Tyrone squabble must end
Tyrone Borough and Snyder Township officials continue their disagreement over police coverage.
The issue is almost as complicated as the lines that separate the jurisdictions – lines that sometimes mean homes on opposite sides of a street in the same town are in different jurisdictions.
If there’s trouble on one side of the street, Tyrone Borough police are dispatched. If the 911 call comes from the other side of the street, state police are sent because Snyder Township doesn’t have a police force.
The borough and township are at odds over whether Tyrone police will continue to field calls in Snyder Township at the request of state police. Because Tyrone police may be closer to the scene than on-duty troopers who are charged with covering a wide area, Tyrone police are sometimes requested by the township until state police arrive.
Borough officials have said recently officers will no longer respond, unless it’s a matter of life and death.
In 2006, Snyder Township, the Tyrone Hospital and Tyrone Area school district sought police help around the hospital and school and turned to Tyrone Borough, even offering money. Borough Council flatly denied the request.
Now the borough, under a new council, wants to sit down with the township, and once again the hospital and school district are on board with an agreement that would allow Tyrone police to respond to their campuses.
At the heart of the matter is money.
The borough says the cost of its police force is one-third of its budget, and the township has made it clear it won’t pay for police protection beyond the state police. Tyrone Hospital CEO Stephen Gildea even offered the borough compensation, an offer that council members said they appreciated but would refuse.
It begs the question: Why is having an agreement in place between the two municipalities so important now if Tyrone police previously responded to Snyder Township at the request of state police?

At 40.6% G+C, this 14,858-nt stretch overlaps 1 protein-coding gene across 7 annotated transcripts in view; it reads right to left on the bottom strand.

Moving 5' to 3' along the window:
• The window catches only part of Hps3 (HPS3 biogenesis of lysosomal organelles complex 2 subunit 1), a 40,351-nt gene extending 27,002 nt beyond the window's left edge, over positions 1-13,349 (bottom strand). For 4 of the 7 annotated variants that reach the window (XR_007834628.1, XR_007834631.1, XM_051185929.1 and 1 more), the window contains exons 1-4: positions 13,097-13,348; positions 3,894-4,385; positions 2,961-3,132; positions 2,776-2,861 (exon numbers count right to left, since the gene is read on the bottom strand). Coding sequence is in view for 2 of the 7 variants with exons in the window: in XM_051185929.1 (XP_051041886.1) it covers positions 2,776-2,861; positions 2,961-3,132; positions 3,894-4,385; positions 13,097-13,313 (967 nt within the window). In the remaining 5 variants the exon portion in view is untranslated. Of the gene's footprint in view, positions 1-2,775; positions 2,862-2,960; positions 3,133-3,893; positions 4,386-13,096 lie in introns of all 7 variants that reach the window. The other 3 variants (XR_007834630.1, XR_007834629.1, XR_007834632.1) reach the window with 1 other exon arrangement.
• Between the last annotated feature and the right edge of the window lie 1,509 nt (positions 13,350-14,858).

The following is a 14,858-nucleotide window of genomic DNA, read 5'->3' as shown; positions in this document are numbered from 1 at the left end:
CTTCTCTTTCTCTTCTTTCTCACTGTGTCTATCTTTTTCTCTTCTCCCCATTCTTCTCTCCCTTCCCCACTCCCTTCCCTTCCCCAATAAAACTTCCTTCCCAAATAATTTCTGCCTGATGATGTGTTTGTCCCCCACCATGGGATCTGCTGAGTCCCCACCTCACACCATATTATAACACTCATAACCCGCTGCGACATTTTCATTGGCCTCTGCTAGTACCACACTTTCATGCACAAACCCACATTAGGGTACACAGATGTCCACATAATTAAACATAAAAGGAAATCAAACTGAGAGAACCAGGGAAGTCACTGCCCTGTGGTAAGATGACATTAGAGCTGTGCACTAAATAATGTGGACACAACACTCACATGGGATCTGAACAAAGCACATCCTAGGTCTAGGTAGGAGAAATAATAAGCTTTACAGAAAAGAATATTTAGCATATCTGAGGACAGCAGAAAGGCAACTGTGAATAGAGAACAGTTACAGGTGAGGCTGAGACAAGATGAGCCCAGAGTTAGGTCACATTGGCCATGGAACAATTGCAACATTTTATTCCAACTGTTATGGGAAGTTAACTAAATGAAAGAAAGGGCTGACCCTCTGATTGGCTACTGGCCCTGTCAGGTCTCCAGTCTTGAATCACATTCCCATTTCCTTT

While Tyrone’s initial contact with the township suggested the borough was looking for money, Mayor Bill Fink now says it’s a matter of getting permission to work in the township’s jurisdiction. Previously, the borough claimed if an officer got hurt outside the borough, the borough would be on the hook for the costs, but Tyrone’s Solicitor Larry Clapper recently said Tyrone officers are covered by state liability insurance when responding to state police requests.
According to the borough’s police chief, Tyrone officers respond to between 60 and 70 calls per year (or about six calls each month).
Snyder Township officials have said they’re happy with state police coverage and have told Tyrone Borough to keep its officers out. Meanwhile, state police continue to back up Tyrone police when requested and respond into Snyder Township as usual.
Raising the stakes is the fact the town’s hospital and schools sit adjacent to one another just over the borough line in Snyder Township. What does this impasse mean should some horrific crime play out at the school or the hospital? Are Tyrone police expected to stay out and not respond or worse, waste precious time waiting on some bureaucratic decision?
The bottom line is Tyrone Borough children attend the schools, the residents use the hospital, and there may be a time when their police are needed in those areas.
It’s a shame these two neighboring communities can’t find some common ground and do what just makes sense for the good of everyone in the community of Tyrone – no matter what side of the line they live.